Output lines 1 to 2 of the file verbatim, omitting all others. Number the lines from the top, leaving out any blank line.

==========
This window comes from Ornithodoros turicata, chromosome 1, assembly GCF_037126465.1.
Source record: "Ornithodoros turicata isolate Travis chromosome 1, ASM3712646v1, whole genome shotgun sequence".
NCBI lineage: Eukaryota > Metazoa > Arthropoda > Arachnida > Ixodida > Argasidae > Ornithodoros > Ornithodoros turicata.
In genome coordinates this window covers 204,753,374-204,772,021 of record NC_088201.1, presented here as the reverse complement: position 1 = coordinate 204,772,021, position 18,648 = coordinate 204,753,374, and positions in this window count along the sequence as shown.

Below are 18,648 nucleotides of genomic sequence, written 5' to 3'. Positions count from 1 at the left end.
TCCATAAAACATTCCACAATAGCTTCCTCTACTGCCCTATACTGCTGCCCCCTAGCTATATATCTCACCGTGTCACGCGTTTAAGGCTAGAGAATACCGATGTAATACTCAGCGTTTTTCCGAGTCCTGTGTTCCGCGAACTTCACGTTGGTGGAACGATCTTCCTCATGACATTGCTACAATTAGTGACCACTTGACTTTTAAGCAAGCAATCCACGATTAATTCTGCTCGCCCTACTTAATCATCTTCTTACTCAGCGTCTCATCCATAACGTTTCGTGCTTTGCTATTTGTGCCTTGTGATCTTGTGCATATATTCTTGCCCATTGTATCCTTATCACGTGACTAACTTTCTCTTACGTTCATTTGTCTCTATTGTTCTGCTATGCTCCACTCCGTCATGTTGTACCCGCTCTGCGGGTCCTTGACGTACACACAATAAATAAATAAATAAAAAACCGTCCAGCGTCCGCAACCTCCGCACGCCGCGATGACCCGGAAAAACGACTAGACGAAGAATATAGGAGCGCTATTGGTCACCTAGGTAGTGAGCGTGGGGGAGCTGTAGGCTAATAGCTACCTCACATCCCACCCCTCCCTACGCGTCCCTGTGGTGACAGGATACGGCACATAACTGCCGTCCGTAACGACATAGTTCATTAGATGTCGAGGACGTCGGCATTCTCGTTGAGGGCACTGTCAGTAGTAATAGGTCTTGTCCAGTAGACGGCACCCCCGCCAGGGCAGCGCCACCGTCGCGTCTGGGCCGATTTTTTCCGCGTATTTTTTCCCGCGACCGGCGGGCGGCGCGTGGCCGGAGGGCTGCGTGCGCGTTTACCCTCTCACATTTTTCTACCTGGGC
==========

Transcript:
This window comes from Ornithodoros turicata, chromosome 1, assembly GCF_037126465.1.
Source record: "Ornithodoros turicata isolate Travis chromosome 1, ASM3712646v1, whole genome shotgun sequence".